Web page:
Malta trappers told to ‘catch and release’ birds in new ruse to skirt EU ban

Gozo minister opens trapping season by derogating from EU ban with ‘research season’ by telling trappers to catch and release birds

Malta’s minister of Gozo, who is single-handedly responsible for the opening of birds hunting and trapping seasons, has announced an autumn trapping season for six species of bird starting Tuesday 20 October, and lasting to 20 December.

The birds (greenfinch, goldfinch, linnet, serin, chaffinch, siskin) must be released on capture, minister Clint Camilleri, a trapper himself, said in a statement. If the birds are not ringed, their capture need not be logged but must be still released at law.

Critics say the catch and release ruse is a smokescreen for a trapping season in which trappers simply intend to catch and keep birds.

The “research season”, as Camilleri has called it, has been criticised as a gift to the trapping lobby by conservationists BirdLife Malta and ornithologists who said the Maltese government is employing a “flawed research derogation”.

Finch trapping goes against EU directives but Malta has been adamant in trying to apply a derogation of sorts. The latest proposal disguises the derogation as a research exercise.

The derogation would allow for finch trapping in order to determine Malta’s reference population of seven different species, and in turn help determine whether Malta can introduce a separate derogatory regime, using a legal loophole. This would be done through the catching of wild finches in the hopes of encountering birds with identification rings, also known as bird ringing.

The move has not impressed bird conservation groups and ornithologists. “It is clear that the point of this derogation is to allow an otherwise illegal and unsustainable activity – the trapping and caging of wild finches – to appease a group of hobbyists,” ornithologist Marie Claire Gatt has said.

The loophole arises from EU legislation. The trapping of live migratory birds is banned across the EU, but member states may put forward a derogation so long that it is used “judiciously, with small numbers and under strict supervision.”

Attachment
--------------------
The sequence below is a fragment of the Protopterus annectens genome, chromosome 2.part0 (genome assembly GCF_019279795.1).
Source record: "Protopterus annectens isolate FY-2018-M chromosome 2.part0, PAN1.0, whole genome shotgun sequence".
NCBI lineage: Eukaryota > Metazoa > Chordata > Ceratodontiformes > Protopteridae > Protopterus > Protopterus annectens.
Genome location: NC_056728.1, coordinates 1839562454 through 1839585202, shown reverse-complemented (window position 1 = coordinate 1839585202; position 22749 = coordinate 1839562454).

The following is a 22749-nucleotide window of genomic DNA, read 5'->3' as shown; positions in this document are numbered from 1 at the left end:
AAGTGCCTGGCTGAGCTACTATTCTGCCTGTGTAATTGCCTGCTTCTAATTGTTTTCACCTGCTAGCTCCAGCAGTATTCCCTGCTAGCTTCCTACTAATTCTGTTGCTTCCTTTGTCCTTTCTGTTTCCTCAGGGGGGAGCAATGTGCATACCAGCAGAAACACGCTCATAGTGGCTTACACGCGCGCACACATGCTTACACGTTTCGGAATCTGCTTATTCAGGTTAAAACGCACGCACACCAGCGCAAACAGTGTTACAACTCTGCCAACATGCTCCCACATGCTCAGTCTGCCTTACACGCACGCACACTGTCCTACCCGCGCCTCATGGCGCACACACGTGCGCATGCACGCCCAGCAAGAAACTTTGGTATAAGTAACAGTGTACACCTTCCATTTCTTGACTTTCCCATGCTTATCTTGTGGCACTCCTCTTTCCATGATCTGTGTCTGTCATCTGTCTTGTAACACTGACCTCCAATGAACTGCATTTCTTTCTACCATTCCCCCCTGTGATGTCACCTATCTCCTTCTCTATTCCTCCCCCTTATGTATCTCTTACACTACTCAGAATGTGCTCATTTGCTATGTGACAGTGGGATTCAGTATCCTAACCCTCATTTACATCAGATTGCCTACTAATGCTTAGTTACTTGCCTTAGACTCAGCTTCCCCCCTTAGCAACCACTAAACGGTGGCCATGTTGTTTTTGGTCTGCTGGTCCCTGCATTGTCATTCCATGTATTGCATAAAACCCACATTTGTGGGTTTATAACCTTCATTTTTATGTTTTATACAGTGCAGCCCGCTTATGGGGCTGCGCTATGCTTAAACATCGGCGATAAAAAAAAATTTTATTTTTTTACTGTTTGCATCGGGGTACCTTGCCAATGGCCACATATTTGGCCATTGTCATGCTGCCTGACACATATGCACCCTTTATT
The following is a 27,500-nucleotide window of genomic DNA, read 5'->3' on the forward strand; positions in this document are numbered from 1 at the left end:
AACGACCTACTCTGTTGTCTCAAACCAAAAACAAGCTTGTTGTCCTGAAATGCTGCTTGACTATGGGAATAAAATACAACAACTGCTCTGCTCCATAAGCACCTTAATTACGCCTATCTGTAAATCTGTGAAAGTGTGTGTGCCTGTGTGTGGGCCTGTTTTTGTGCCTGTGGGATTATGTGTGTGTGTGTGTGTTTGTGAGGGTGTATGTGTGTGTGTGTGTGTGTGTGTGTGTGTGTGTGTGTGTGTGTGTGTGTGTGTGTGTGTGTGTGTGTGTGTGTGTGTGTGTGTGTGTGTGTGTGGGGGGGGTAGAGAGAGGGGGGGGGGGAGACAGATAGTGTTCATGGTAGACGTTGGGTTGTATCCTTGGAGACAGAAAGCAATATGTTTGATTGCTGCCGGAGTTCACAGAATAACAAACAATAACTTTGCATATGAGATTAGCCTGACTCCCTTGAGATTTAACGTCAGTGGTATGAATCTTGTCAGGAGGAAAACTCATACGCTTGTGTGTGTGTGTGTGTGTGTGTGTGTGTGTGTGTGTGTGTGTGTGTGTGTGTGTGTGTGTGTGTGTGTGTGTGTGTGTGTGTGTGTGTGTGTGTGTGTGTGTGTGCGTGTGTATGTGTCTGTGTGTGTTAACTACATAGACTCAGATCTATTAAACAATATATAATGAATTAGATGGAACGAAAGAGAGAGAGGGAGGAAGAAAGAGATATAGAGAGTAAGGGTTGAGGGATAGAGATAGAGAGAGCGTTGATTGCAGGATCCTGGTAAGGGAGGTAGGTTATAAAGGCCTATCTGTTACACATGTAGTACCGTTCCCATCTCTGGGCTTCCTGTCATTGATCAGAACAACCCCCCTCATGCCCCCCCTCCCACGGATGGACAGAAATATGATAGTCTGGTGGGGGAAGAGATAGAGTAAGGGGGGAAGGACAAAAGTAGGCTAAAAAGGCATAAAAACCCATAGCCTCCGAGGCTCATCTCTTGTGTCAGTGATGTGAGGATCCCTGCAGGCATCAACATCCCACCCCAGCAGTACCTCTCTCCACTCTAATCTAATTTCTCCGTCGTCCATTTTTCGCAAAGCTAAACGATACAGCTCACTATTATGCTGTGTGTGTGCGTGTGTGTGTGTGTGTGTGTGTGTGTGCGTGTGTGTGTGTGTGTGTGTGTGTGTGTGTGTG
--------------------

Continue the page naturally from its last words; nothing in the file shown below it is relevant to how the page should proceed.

While the research period is set to be not more than 64 days, a separate derogatory regime could be introduced under the small numbers criterion if the number of finch species captured in Malta is less than 1% of the bird populations’ annual mortality.

Gatt says the argument for the derogation is scientifically flawed, with the probability of finding ringed songbirds typically less than 0.1%. 

Last month, BirdLife Malta had slammed the government’s decision earlier to allow finch trapping for scientific research purposes, with CEO Mark Sultana stating that the decision is a “smokescreen for tens of thousands of songbirds to be trapped by creatively classifying it as a scientific study.”

BirdLife Malta statement

Reacting to the decision on Monday, BirdLife Malta said that it has written to the EU Commissioner Virginijus Sinkevičius, pointing out the “desperate and defiant move” by prime minister Robert Abela, to reopen the trapping season even though the European Court of Justice (ECJ) decreed against the opening of the trapping seasons in 2014 to 2017.

“This is a desperate attempt to bow to a small vociferous lobby that is being allowed to trap seven species of finches under the premise of a research project. Everyone knows that the absolute majority of trappers will keep the birds caught since they know that there is no monitoring and enforcement,” BirdLife Malta CEO Mark Sultana said.

The NGO said that that the government appeared to be committed to taking Malta backwards when it came to wildlife protection.

“We have entered a dark age for the environment in Malta. Last week 12 Short-toed Eagles were gunned down in Malta, two flamingos were literally snatched from a nature reserve, and to add insult to injury the Prime Minister of Malta handed over the two largest tree-covered zones in Malta to the hunters and trappers,” the NGO said.

BirdLife Malta said it vowed to fight the latest decisions in court and promised to exhaust all legal avenues to counter this decision. 

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